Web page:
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Old 12-12-2012, 01:02 PM   #11
schwibbidy
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Ill try to answer everyone's suggestions

I pitched the one packet of SAFALE-05

Fermented in my basement at a room temp of 62-65

I fermented for two weeks then theyve been bottle conditioning for 2.5 weeks now

Thinking back to both this batch and my first batch I believe I've been steeping the grains over boiling heat, I never waited for the water to get below 160 before steeping....I think this is my problem.... Will this simple mistake cause a dramatic change in the flavor of the beer?

Next batch I'm doing is a stout extract with grains to steep as well, what temp range is ideal to steep the grains in this recipe?

Thanks for all the advice!!!!!

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Old 12-12-2012, 01:09 PM   #12
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yeah, boiling the grains instead of steeping them is really bad. heat the water to 160, throw in the grains, cover and kill the heat.

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Old 12-12-2012, 02:04 PM   #13
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you can also throw the grains in when you are bringing the water to temp. Then rest the grains for 15-20 minutes at whatever temp you are steeping at. After the rest pull the grains and bring to a boil.

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Old 12-12-2012, 04:30 PM   #14
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Quote:
Originally Posted by progmac
yeah, boiling the grains instead of steeping them is really bad. heat the water to 160, throw in the grains, cover and kill the heat.
So when it's at 160 I just throw the grain bag in and cover for 30 min? Shouldn't I be bobbing the bag up and down in the water to steep?
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Old 12-12-2012, 04:40 PM   #15
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Quote:
Originally Posted by schwibbidy View Post
So when it's at 160 I just throw the grain bag in and cover for 30 min? Shouldn't I be bobbing the bag up and down in the water to steep?
That a pretty good method, there are a lot of different ways to do it, but the main things are to steep for around 30min, and make sure the temp does not get over 165. You start to extract tannins at that point and give your beer off flavors. As far as bobbing goes, its not essential but I think it helps. I bob it a few times while it is steeping just to make sure there are no dry spots in the grain bag.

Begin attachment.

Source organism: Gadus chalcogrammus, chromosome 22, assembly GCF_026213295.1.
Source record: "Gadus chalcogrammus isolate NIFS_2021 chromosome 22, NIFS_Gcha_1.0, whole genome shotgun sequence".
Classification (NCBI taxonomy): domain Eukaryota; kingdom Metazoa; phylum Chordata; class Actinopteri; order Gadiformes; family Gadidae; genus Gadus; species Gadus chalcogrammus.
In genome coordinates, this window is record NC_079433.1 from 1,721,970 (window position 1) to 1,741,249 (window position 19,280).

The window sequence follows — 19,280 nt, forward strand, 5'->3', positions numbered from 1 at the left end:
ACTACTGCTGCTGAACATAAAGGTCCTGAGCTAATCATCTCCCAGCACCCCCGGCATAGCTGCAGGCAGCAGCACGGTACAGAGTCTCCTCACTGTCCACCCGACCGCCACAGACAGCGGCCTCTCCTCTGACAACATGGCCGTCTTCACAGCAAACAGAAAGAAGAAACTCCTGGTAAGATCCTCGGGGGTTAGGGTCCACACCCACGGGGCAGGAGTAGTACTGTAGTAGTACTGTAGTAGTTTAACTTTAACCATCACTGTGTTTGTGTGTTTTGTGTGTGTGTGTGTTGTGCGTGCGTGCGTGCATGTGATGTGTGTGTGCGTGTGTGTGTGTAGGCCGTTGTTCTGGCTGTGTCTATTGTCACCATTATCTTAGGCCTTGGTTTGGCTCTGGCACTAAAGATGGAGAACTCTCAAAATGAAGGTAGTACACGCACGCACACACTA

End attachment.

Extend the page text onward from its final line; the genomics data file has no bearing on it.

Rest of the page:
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Old 12-12-2012, 04:43 PM   #16
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Quote:
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So when it's at 160 I just throw the grain bag in and cover for 30 min? Shouldn't I be bobbing the bag up and down in the water to steep?
When I do extract I put the grains in when the water starts steaming and continue to heat until 20 minutes or the water reaches 170. The time and temperature almost always is within a couple of minutes so I stop the heat and continue. I "bob" the bag some and then squeeze as much liquid out as possible. You will get some that will vehemently argue that this will extract tannins from the grain, but that is false.

Also try to find out if your water has a lot of chlorine or chloramines. If they do you can use campden tablets to neutralize them.
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Old 12-12-2012, 10:27 PM   #17
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Quote:
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I pitched the one packet of SAFALE-05
Did you rehydrate the yeast before pitching, and what temperature did you pitch at? Yeast health is probably the most crucial thing to watch out for. US-05 should be very happy at your 62-65 F.
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Old 12-12-2012, 10:29 PM   #18
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Originally Posted by SiriusStarr

Did you rehydrate the yeast before pitching, and what temperature did you pitch at? Yeast health is probably the most crucial thing to watch out for. US-05 should be very happy at your 62-65 F.
Yes I rehydrated and and then pitched into my wort which had been cooled to below 70, what is your method to rehydrate?
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Old 12-12-2012, 10:35 PM   #19
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You can throw them in as early as you want, just pull them before 170. You're just trying to get the stuff that's in the grains, into the water, that's it. I always put mine in water from the tap, then start getting the whole thing hot.

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Old 12-12-2012, 10:41 PM   #20
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Yes I rehydrated and and then pitched into my wort which had been cooled to below 70, what is your method to rehydrate?
I just follow the company's instructions, i.e. 115 ml (not that precise ) of 80F water. If you rehydrated, pitched a full pack below 70F, and fermented at 62-65F, your yeast should be very happy.

Accordingly, I'd say that the off flavors are either A: greeness, which will resolve with time, B: a function of boiling the grains (which is easy to avoid in the future), or C: a sanitization issue, which is of course the most insidious.
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